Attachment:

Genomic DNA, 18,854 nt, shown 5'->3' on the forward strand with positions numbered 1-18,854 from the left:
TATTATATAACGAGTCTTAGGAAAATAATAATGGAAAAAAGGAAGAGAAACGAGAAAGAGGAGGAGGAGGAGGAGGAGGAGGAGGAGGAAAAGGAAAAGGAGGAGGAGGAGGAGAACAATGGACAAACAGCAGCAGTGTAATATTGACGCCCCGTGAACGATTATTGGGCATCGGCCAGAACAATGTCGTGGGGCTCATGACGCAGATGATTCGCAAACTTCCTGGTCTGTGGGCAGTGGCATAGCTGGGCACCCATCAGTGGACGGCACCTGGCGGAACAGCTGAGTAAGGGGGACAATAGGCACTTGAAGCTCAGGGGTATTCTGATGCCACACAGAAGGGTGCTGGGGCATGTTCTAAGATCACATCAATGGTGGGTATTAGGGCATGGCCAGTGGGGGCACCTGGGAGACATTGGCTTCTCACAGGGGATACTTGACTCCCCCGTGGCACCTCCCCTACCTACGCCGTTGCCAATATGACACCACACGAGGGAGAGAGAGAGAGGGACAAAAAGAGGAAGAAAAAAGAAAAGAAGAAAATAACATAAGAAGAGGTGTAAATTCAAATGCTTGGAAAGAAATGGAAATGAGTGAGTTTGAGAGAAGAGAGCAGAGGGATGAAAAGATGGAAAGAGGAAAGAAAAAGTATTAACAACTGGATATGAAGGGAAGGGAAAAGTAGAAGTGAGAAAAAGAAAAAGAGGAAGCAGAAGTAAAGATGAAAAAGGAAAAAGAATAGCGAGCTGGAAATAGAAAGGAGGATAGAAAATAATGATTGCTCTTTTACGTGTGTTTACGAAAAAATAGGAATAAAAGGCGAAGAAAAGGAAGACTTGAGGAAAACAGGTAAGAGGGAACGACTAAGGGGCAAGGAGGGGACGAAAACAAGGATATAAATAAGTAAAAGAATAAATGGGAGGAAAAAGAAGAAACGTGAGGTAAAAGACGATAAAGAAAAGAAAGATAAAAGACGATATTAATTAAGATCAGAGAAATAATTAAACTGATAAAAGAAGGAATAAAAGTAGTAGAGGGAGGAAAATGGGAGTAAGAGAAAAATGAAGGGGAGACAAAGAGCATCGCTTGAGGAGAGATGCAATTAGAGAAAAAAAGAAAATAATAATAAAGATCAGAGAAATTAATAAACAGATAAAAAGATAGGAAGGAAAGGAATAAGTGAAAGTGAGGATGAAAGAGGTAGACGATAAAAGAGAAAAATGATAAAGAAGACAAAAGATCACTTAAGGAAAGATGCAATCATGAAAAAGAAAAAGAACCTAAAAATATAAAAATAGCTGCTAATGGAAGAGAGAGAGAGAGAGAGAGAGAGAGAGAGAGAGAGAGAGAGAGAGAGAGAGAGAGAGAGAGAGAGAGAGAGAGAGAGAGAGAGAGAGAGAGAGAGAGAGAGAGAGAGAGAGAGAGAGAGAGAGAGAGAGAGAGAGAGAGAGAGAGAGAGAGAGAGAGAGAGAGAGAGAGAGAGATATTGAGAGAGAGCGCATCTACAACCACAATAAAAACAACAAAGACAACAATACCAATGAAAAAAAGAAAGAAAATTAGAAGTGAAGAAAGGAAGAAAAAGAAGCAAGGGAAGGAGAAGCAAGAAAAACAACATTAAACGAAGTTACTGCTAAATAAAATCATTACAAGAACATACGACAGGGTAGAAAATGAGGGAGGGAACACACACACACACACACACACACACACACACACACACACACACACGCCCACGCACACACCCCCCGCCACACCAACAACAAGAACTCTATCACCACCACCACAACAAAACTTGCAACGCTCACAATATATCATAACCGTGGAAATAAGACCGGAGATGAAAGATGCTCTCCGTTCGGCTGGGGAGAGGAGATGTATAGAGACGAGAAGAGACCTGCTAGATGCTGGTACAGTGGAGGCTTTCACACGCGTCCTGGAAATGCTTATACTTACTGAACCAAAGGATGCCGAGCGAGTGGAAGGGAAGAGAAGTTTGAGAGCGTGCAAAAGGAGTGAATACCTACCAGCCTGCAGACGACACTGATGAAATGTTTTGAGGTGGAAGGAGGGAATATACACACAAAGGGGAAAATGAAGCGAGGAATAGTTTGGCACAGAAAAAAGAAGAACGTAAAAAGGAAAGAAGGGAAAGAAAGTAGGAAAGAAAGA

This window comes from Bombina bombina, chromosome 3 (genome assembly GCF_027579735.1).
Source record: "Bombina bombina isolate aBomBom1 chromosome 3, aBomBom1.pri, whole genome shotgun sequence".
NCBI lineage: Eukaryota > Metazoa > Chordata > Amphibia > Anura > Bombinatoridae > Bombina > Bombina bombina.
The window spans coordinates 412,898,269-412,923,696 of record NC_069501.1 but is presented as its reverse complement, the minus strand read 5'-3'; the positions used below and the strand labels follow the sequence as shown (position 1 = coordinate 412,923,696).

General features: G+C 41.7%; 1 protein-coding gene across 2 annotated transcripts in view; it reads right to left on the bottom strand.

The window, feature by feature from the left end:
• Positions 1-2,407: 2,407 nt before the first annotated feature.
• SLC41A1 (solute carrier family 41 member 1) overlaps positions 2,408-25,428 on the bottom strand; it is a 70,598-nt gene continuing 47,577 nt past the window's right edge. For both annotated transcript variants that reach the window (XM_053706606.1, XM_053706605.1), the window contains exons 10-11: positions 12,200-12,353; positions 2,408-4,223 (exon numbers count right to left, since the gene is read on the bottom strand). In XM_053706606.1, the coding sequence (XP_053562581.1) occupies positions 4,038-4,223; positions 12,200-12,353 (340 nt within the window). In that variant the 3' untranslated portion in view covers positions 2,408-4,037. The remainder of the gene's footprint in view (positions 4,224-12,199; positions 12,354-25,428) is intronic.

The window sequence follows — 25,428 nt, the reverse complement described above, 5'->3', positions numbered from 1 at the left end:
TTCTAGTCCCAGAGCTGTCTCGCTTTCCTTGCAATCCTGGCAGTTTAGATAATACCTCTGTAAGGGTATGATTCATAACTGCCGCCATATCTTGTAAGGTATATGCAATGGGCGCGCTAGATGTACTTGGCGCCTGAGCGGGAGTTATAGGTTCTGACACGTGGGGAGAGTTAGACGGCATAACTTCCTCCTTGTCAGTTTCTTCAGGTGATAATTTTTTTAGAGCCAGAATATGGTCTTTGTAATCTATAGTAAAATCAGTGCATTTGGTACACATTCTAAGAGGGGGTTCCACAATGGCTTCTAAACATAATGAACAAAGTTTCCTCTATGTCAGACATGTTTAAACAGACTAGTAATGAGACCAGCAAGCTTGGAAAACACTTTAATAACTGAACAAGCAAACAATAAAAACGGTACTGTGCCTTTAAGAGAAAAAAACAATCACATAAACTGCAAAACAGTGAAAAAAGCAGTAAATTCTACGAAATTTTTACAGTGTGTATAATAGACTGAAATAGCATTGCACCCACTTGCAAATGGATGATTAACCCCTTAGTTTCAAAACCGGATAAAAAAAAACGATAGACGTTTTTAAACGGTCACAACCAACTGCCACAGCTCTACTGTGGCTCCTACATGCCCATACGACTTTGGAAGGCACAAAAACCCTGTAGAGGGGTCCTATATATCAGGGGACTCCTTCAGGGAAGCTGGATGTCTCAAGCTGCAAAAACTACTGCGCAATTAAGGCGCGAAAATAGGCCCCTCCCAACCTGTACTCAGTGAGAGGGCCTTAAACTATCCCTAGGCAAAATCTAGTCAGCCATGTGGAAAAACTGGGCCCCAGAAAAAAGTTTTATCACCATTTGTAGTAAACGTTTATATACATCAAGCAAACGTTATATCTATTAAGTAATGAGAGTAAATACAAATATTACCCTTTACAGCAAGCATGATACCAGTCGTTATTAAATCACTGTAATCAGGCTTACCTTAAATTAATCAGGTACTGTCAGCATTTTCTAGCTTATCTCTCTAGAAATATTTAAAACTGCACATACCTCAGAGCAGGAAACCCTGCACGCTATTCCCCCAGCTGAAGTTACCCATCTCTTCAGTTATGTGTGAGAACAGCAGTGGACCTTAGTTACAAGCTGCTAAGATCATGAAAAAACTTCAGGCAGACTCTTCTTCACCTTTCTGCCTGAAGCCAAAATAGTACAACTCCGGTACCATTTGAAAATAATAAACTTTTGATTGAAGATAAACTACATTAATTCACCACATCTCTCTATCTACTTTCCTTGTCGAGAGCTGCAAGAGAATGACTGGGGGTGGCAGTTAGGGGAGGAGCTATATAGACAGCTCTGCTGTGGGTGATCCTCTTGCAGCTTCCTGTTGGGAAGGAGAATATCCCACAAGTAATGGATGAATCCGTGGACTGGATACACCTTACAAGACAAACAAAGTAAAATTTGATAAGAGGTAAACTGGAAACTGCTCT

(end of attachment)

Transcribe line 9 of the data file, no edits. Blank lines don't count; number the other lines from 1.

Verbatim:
• Positions 1-2,407: 2,407 nt before the first annotated feature.